Farm Ireland

Monday 19 March 2018

Protecting the cheddar - Dairy bosses seek state support on €500m cheddar trade

Cheddar cheese producers want to retain and grow their UK markets
Cheddar cheese producers want to retain and grow their UK markets
Cheddar exports alone from the 'big four' companies are valued at almost half-a-billion euro. Stock photo: GETTY
Louise Hogan

Louise Hogan

The country's dairy giants are seeking Government supports as they explore post-Brexit options for cheddar exports.

The 'big four' when it comes to cheddar production - Carbery, Dairygold, Glanbia and Kerry, along with the marketing body Ornua - held a meeting with the Department of Agriculture and Minister Michael Creed as they move to limit their Brexit exposure.

"Whatever happens with Brexit, it will be a catalyst to ensure that everyone works together," said Dairygold's Jim Woulfe, adding collective involvement was crucial.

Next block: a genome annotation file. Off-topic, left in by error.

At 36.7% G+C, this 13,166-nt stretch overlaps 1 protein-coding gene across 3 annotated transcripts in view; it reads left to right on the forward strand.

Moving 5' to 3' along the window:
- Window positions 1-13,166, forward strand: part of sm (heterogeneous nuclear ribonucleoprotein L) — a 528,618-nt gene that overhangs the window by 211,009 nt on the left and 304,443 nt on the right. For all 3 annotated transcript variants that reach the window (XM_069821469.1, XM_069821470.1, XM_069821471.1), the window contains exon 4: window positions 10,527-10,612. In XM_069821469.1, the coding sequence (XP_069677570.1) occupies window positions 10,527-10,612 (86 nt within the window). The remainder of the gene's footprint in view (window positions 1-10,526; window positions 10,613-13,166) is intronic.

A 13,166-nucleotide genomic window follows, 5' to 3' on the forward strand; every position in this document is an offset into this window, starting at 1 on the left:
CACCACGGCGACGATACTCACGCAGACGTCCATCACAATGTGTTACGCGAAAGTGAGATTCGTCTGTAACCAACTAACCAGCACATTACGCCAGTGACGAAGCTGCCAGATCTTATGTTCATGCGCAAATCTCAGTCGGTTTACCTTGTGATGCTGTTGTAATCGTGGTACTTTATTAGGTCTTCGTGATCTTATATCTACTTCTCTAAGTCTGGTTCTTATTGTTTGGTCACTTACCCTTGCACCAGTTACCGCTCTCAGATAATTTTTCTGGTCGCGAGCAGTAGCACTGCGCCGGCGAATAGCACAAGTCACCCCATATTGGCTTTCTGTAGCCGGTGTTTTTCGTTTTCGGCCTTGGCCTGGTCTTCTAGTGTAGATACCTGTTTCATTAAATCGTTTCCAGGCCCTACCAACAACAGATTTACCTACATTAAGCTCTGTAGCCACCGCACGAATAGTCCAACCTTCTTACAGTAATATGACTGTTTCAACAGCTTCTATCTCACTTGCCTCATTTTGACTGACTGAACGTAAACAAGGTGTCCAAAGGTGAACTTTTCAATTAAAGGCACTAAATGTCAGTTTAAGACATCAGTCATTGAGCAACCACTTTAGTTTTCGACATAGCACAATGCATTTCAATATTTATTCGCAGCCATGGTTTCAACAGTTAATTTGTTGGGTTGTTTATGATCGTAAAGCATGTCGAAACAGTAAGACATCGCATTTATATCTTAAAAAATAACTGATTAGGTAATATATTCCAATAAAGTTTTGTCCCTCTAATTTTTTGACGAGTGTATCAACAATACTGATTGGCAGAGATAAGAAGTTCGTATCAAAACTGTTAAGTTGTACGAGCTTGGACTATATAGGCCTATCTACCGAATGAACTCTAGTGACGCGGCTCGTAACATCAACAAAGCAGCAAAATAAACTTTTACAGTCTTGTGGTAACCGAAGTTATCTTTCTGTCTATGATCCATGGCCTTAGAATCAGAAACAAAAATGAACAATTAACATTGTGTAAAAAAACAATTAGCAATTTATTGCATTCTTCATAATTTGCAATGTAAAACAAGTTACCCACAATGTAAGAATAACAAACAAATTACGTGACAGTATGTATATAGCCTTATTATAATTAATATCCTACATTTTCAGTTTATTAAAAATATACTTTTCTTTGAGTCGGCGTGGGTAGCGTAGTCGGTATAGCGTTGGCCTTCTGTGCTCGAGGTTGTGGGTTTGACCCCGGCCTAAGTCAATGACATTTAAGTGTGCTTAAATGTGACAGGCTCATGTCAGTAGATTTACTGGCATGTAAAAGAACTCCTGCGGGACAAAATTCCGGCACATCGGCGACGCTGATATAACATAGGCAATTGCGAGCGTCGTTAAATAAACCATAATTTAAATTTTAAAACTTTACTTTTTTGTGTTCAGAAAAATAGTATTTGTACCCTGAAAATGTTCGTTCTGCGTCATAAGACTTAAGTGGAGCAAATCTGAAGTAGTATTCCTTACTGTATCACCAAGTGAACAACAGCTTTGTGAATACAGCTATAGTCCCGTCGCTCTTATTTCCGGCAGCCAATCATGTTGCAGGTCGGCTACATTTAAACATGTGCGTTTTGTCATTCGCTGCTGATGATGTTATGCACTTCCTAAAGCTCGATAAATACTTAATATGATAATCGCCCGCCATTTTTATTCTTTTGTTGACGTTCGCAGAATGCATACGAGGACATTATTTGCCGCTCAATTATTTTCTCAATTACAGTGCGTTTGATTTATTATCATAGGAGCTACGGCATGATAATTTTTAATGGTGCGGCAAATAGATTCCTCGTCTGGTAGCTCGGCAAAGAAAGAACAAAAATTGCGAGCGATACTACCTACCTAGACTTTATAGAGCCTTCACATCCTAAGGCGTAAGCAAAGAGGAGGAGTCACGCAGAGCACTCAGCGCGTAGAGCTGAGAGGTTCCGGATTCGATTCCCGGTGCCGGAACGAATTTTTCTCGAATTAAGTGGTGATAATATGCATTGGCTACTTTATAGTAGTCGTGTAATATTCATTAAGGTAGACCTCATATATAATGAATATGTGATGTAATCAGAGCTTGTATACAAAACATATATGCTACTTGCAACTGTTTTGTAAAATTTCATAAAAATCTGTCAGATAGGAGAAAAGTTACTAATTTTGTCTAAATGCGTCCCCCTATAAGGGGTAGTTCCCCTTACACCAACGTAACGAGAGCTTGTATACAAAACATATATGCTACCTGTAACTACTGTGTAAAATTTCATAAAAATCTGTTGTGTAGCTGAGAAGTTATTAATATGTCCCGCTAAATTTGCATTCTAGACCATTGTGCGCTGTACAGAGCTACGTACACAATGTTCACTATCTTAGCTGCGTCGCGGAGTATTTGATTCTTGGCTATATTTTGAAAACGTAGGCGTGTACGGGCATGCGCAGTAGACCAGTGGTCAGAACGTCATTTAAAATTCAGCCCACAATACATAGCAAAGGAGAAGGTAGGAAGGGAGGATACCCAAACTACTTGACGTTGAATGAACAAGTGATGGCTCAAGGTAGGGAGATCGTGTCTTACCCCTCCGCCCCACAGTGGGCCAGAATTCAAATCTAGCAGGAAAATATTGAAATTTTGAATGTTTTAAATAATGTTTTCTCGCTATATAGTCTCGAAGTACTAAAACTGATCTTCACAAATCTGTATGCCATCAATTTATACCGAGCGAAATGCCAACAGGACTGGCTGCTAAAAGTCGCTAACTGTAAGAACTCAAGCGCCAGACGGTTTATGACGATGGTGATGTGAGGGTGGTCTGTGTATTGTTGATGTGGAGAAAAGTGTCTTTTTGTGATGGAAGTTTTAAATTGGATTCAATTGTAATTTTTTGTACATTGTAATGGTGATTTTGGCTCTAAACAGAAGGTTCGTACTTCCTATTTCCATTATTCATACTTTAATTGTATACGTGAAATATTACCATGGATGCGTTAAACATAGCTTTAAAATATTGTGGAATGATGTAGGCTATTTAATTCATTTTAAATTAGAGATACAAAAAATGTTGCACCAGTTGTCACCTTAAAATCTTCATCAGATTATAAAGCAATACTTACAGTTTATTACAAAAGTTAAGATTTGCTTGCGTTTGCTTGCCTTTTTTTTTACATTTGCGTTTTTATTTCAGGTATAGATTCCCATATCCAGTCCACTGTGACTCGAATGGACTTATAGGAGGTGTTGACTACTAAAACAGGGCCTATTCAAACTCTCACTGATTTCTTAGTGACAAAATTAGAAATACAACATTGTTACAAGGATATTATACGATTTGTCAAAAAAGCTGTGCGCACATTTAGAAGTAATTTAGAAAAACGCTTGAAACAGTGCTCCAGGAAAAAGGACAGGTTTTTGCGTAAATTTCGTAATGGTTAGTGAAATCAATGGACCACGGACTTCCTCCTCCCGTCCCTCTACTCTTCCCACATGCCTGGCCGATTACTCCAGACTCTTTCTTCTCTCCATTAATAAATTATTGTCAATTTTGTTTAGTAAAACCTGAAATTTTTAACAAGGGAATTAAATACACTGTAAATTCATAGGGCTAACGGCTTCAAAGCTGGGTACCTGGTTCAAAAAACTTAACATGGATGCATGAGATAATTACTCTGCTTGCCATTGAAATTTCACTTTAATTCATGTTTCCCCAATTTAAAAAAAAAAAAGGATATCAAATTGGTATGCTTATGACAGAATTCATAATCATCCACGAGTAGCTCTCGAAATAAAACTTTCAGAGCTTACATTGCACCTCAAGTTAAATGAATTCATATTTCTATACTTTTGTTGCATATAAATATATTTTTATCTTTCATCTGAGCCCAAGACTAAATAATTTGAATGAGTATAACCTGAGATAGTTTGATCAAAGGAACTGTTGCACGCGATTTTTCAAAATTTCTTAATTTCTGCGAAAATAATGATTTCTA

"The potential of the worst-case scenario is well-known."

Irish Dairy Industries Association (IDIA) analysis has shown 90pc of the cheese output from the four manufacturing firms is comprised of cheddar, with 56.5pc sold into the UK.

Cheddar exports alone from these companies are valued at almost half-a-billion euro.

The IDIA's Conor Mulvihill warned the potential of a Brexit "cliff edge" scenario for cheddar remained a major risk as it was so dependent on the UK market.

"The loss of the UK portion of this cheddar export outlet would equate to just under one-fifth of our manufacturing milk pool, something that would hit hard into every rural parish in Ireland," said Mr Mulvihill.

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Bord Bia's Tara McCarthy said work was under way to prioritise the key markets for products from cheese to whiskey. However, she said it was all consumer-led and they had sent researchers to live with Chinese families to better understand their dairy consumption.

"It has got a huge appetite for infant formula, moving now from a country that wouldn't have a traditional association with dairy, always having had a reputation of lactose intolerance now looking to push dairy as part of the diet," she said.

Irish Independent

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